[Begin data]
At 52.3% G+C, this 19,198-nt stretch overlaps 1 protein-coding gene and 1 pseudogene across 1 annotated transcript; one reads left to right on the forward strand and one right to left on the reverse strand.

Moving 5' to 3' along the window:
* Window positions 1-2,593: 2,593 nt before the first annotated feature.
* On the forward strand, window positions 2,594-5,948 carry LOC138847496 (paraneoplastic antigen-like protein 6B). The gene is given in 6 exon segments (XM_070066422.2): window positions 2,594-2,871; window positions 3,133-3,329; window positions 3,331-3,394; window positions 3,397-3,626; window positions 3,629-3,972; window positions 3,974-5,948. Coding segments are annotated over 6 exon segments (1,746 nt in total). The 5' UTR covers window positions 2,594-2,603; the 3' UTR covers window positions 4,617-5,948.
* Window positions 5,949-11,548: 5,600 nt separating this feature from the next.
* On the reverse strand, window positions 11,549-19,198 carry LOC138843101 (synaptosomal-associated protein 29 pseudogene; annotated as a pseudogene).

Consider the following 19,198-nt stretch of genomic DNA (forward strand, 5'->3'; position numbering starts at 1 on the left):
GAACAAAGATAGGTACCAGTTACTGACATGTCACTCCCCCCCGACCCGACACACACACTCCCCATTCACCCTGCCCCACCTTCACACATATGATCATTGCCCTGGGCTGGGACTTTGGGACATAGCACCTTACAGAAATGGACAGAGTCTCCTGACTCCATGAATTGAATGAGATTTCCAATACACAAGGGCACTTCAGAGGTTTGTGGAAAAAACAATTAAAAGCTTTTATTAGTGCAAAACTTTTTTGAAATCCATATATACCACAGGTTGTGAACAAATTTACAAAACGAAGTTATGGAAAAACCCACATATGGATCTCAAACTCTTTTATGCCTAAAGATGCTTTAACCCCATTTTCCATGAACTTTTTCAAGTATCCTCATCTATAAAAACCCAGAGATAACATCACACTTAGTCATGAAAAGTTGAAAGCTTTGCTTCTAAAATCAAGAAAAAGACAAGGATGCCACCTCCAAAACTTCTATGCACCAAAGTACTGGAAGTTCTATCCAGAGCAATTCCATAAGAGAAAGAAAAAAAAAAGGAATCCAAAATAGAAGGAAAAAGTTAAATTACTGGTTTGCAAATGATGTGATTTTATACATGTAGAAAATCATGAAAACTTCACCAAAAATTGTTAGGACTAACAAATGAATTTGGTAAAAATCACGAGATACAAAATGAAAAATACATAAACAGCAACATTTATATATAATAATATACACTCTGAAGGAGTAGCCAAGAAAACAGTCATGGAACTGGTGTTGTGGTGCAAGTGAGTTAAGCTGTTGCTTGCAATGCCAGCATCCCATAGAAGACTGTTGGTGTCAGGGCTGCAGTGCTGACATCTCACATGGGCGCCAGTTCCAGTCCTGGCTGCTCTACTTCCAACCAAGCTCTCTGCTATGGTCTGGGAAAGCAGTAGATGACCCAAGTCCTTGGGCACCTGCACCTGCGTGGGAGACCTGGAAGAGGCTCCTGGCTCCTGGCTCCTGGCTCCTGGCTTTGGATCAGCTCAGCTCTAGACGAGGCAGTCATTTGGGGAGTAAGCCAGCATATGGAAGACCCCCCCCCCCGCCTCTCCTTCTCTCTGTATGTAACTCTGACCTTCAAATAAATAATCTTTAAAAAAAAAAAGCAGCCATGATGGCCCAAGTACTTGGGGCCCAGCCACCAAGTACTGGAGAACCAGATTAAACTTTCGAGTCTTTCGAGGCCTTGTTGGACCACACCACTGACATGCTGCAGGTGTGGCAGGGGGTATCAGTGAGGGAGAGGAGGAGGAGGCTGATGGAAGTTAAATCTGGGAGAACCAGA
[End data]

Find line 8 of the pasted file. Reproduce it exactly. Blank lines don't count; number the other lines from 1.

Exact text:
GAACAAAGATAGGTACCAGTTACTGACATGTCACTCCCCCCCGACCCGACACACACACTCCCCATTCACCCTGCCCCACCTTCACACATATGATCATTGCCCTGGGCTGGGACTTTGGGACATAGCACCTTACAGAAATGGACAGAGTCTCCTGACTCCATGAATTGAATGAGATTTCCAATACACAAGGGCACTTCAGAGGTTTGTGGAAAAAACAATTAAAAGCTTTTATTAGTGCAAAACTTTTTTGAAATCCATATATACCACAGGTTGTGAACAAATTTACAAAACGAAGTTATGGAAAAACCCACATATGGATCTCAAACTCTTTTATGCCTAAAGATGCTTTAACCCCATTTTCCATGAACTTTTTCAAGTATCCTCATCTATAAAAACCCAGAGATAACATCACACTTAGTCATGAAAAGTTGAAAGCTTTGCTTCTAAAATCAAGAAAAAGACAAGGATGCCACCTCCAAAACTTCTATGCACCAAAGTACTGGAAGTTCTATCCAGAGCAATTCCATAAGAGAAAGAAAAAAAAAAGGAATCCAAAATAGAAGGAAAAAGTTAAATTACTGGTTTGCAAATGATGTGATTTTATACATGTAGAAAATCATGAAAACTTCACCAAAAATTGTTAGGACTAACAAATGAATTTGGTAAAAATCACGAGATACAAAATGAAAAATACATAAACAGCAACATTTATATATAATAATATACACTCTGAAGGAGTAGCCAAGAAAACAGTCATGGAACTGGTGTTGTGGTGCAAGTGAGTTAAGCTGTTGCTTGCAATGCCAGCATCCCATAGAAGACTGTTGGTGTCAGGGCTGCAGTGCTGACATCTCACATGGGCGCCAGTTCCAGTCCTGGCTGCTCTACTTCCAACCAAGCTCTCTGCTATGGTCTGGGAAAGCAGTAGATGACCCAAGTCCTTGGGCACCTGCACCTGCGTGGGAGACCTGGAAGAGGCTCCTGGCTCCTGGCTCCTGGCTCCTGGCTTTGGATCAGCTCAGCTCTAGACGAGGCAGTCATTTGGGGAGTAAGCCAGCATATGGAAGACCCCCCCCCCCGCCTCTCCTTCTCTCTGTATGTAACTCTGACCTTCAAATAAATAATCTTTAAAAAAAAAAAGCAGCCATGATGGCCCAAGTACTTGGGGCCCAGCCACCAAGTACTGGAGAACCAGATTAAACTTTCGAGTCTTTCGAGGCCTTGTTGGACCACACCACTGACATGCTGCAGGTGTGGCAGGGGGTATCAGTGAGGGAGAGGAGGAGGAGGCTGATGGAAGTTAAATCTGGGAGAACCAGA